Evidence is now coming to light that the New Homes Bonus exacerbates the problem it’s designed to ease
Today the New Homes Bonus scheme took a pasting. It was the flagship scheme and the pet project of the incoming housing minister Grant Shapps when the coalition took office in 2010. And it was heralded as a major incentive to get more homes built.
But the powerful House of Commons Public Accounts Committee, following up on a very critical report from the National Audit Office, this morning called for swift action by the DCLG to provide evidence of its effectiveness.
As the report points out: “This is no small matter when up to £7.5bn will have been given to, or redistributed between, local authorities by 2018-19.”
There is a growing view that the scheme is far from the success Mr Shapps supposed it would be. He seemed to see no flaws in the scheme. This is clear from his reaction by email (see half way down this later blog) to an initial tongue-in-cheek blog I wrote when the scheme was floated as an idea.
I have long joked that the New Homes Bonus is not really about new homes and it really isn’t a true bonus
The idea seems simple and well founded. Reward those who increase their housing stock. Who could argue with that? I wouldn’t. And I think no one would argue against it, if the need to increase housing stock in an area is accepted and the rewards lead to the end result, with no nasty side effects.
The trouble is, as anyone with a half-decent knowledge of payment and incentive systems knows, bonuses more often than not have unintended consequences – a bit like drugs. And there are times when well-intentioned bonus payments actually prove counterproductive to the intended aim.
I have long joked that the New Homes Bonus is not really about new homes and it really isn’t a true bonus. There was a bit of extra money in the initial phase, but the intention is that it is a carrot and stick measure, redistributing money from the overall pot of local authority funding.
I was unimpressed by the original idea. And, when sufficient details started to emerge, I became even less impressed when I crunched numbers to see how the thing would work in practice.
Basically it works by taking money from councils where demand is low and giving it to councils where demand is high. Why?
Because houses tend to get built in places where there is high demand. They get knocked down and replaced where populations are stagnant or dwindling.
So in order to accept the New Homes Bonus as a good thing, you have to accept that local councils in troubled areas with no real control over housing demand will get the stick and lose funding no matter how pro-development they are. This has been known since details emerged of the scheme.
It must be noted that, even if only in a small way, this loss of funding will make the area less attractive and reduce demand for homes still further, whatever the need may be.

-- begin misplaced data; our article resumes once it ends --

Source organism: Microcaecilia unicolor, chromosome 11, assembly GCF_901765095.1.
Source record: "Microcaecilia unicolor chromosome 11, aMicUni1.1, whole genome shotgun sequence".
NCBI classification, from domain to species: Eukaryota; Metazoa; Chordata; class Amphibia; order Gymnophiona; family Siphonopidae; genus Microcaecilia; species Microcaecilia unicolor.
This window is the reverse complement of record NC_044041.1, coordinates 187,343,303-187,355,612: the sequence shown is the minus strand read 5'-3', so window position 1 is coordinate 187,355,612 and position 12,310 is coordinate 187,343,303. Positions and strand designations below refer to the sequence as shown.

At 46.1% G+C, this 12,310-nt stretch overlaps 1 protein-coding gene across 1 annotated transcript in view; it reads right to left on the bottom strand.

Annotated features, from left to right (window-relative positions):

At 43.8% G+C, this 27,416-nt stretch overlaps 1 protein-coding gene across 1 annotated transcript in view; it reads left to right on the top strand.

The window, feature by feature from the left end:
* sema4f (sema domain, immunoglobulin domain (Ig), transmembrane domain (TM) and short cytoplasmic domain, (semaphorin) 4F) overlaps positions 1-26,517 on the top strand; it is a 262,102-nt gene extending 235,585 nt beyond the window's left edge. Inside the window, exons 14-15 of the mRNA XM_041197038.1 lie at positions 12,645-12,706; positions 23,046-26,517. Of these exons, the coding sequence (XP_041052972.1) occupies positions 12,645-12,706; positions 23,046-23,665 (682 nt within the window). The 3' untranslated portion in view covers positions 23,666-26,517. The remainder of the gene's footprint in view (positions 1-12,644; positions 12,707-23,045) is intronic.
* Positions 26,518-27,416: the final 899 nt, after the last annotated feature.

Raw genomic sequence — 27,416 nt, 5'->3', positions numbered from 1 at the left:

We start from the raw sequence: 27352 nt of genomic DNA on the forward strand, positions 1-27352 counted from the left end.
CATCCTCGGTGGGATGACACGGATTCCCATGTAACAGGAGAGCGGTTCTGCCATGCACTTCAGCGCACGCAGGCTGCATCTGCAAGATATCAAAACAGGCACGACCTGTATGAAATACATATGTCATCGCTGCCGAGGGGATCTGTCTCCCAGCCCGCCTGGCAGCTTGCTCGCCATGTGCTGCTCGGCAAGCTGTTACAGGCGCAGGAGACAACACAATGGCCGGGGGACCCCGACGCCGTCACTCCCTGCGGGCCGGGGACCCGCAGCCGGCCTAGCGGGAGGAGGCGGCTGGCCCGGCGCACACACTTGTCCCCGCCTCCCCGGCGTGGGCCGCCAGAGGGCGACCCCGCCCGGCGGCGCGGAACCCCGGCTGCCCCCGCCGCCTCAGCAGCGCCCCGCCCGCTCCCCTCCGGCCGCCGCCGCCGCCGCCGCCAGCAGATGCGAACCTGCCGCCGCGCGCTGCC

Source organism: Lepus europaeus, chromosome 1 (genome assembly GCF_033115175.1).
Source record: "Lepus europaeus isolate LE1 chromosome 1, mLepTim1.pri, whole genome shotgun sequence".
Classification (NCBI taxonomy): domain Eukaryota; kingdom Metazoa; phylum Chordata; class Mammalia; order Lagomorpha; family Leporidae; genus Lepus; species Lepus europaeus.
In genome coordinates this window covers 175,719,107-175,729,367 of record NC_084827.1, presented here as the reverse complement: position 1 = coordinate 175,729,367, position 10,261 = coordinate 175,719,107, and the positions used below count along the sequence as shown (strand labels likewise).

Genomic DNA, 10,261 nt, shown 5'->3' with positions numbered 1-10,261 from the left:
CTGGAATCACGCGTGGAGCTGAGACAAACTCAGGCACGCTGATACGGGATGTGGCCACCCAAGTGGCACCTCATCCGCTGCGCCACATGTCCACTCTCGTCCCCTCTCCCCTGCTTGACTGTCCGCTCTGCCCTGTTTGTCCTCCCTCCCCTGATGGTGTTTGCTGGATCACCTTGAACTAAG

Presumably those that can accept this aspect of the New Homes Bonus feel that the greater good is being served because the bonus will incentivise those in richer areas. Well it may. But does it?
Let’s look at what happens in those areas where demand is high, homes are not being knocked down, and where new homes are built. These areas get a financial lift. The bonus in the mix of these councils’ overall funding can presumably help to improve amenities or reduce the council tax.
What’s even weirder is that many of the more attractive local authorities have to do very little to get a bonus and some could receive a bonus for doing less than in the past
Both of these marginally make the area even more attractive. This raises demand in areas already under pressure from high demand and it raises prices. Theoretically over time this would boosts the value of the bonus for each new home added to the housing stock which would provide positive feedback boosting yet further demand and prices.
Interestingly this would most probably have the counterproductive effect of raising political pressure to restrict planning. One might suggest then that this would then increase the amount of bonus needed to achieve the equivalent level of change in attitudes within the local community.
What’s even weirder is that many of the more attractive local authorities have to do very little to get a bonus and some could receive a bonus for doing less than in the past.
So ultimately mechanisms within the New Homes Bonus can be seen to exacerbate the problem the bonus is designed to ease.
Clearly gauging the scale of the positive effects of potentially building more homes against the inbuilt negative tendencies within the scheme are hard to calculate.
But one thing is for sure there are serious questions that need to be addressed. The call by the PAC is well made.
Brian Green is an independent analyst, commentator and consultant working in construction, housing and property